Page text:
The underlying software network obviously needs to know just enough about the type of NFV and user context per VM in order to send it the right traffic in the right sequence. The core switches are obviously not going to do that based on their normal bridging and routing stacks, as they are not wired for that, yet these stacks are still very much needed for implementing basic connectivity. What is therefore needed from the network on top of these stacks is a dedicated overlay for context-aware application networking. This is actually how we define Carrier SDN and the flow forwarding from access to Internet through functions over basic IP packet connectivity.
Lastly, in order to take a comprehensive look, we must address the scaling of context. The innermost core networking underlay has to, in a way, scale itself and will end up minimizing the amount of state and context it manages. This is because this can be an especially difficult task if it’s bootstrapped from zero. The SDN overlay doesn’t have that option. It has, by definition, a considerable amount of context to carry. However, it can use the underlying IP layer for assistance by building a lightweight context-mapping system scaled by the underlying network. This is the core architecture of the Location/ID Separation Protocol (LISP) overlay standards that OpenDaylight uses to scale-federate carrier SDN. Although the NFV outerlay has considerably more long-lived states and application context to carry than SDN, it’s actually scaled by the SDN layer, much like the data-center application context is scaled by underlying map-reduce infrastructure.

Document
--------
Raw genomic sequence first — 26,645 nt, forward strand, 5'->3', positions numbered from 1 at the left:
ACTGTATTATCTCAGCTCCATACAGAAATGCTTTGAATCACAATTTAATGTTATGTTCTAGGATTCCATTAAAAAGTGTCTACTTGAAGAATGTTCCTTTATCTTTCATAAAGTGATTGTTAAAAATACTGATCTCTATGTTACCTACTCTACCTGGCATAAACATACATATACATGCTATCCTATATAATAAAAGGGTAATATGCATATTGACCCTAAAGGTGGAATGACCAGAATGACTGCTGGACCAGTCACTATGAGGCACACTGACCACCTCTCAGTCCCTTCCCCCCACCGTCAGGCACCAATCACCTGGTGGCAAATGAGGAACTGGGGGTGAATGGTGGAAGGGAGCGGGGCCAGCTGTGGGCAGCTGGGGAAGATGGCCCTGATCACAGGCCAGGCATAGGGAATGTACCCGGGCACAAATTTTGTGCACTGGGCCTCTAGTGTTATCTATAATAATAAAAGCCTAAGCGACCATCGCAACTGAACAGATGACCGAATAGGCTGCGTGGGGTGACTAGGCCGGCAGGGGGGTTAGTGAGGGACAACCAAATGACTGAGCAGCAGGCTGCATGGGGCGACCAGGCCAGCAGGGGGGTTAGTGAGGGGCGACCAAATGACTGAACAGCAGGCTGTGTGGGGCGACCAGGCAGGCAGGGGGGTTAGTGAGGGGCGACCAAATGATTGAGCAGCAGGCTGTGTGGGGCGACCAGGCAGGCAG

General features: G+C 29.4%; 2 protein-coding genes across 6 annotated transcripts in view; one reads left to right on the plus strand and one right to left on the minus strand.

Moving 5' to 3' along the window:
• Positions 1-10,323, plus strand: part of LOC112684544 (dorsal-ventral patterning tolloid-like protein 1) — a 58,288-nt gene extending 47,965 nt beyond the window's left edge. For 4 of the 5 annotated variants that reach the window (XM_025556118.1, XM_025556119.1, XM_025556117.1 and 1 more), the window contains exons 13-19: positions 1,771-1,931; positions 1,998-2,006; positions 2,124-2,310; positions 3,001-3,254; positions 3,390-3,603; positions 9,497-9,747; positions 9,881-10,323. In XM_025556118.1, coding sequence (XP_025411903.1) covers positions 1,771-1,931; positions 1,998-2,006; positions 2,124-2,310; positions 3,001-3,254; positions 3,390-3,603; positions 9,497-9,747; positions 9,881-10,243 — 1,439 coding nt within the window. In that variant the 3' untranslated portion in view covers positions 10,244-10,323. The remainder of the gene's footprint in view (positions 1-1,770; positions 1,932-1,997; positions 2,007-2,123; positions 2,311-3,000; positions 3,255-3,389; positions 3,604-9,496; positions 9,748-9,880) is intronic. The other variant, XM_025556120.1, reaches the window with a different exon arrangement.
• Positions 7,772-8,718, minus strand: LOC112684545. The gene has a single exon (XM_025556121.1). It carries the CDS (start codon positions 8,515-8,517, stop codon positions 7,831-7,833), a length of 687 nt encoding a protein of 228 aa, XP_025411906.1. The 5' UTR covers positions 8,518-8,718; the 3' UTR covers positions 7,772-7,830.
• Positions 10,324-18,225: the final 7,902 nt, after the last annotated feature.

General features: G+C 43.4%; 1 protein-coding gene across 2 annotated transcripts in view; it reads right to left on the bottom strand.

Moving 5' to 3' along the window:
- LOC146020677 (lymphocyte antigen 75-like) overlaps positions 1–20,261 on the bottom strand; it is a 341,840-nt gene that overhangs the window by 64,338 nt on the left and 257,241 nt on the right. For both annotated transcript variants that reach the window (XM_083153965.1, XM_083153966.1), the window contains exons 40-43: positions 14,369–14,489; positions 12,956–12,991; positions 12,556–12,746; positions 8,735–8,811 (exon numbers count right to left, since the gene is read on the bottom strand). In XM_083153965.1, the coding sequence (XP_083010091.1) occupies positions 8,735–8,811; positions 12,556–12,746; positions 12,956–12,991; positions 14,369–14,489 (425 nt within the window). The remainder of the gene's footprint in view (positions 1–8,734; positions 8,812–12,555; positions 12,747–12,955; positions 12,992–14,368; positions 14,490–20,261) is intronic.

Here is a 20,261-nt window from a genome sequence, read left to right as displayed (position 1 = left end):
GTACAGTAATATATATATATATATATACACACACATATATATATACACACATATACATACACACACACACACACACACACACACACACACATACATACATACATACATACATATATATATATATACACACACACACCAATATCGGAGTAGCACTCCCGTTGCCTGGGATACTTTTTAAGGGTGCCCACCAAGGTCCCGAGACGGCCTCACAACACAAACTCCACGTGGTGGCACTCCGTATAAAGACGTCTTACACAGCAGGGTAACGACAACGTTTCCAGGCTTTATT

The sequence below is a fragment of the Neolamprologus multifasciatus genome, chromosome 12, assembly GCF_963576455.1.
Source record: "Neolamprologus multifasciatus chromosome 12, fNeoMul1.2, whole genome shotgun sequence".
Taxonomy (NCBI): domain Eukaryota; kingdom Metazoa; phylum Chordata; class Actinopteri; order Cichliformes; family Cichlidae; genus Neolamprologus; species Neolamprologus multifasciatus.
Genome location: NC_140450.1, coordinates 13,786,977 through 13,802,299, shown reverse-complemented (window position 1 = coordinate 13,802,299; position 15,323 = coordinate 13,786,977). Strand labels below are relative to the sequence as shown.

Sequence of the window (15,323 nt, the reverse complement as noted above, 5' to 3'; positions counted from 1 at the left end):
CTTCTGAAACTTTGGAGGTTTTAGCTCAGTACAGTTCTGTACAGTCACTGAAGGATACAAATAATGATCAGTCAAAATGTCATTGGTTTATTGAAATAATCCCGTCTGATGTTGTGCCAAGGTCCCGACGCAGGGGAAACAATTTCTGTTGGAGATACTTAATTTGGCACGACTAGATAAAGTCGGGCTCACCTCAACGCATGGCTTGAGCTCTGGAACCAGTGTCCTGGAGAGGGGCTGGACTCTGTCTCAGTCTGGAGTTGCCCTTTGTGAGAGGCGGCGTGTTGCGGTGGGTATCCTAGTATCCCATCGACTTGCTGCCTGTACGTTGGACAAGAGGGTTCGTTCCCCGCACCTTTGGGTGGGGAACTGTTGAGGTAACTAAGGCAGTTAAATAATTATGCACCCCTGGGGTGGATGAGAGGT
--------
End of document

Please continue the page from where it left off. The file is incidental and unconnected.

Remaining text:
With the proliferation of connected devices not showing any signs of slowing, it’s now time for SDN and NFV technology to follow suit and advance the service-provider infrastructure to the next level.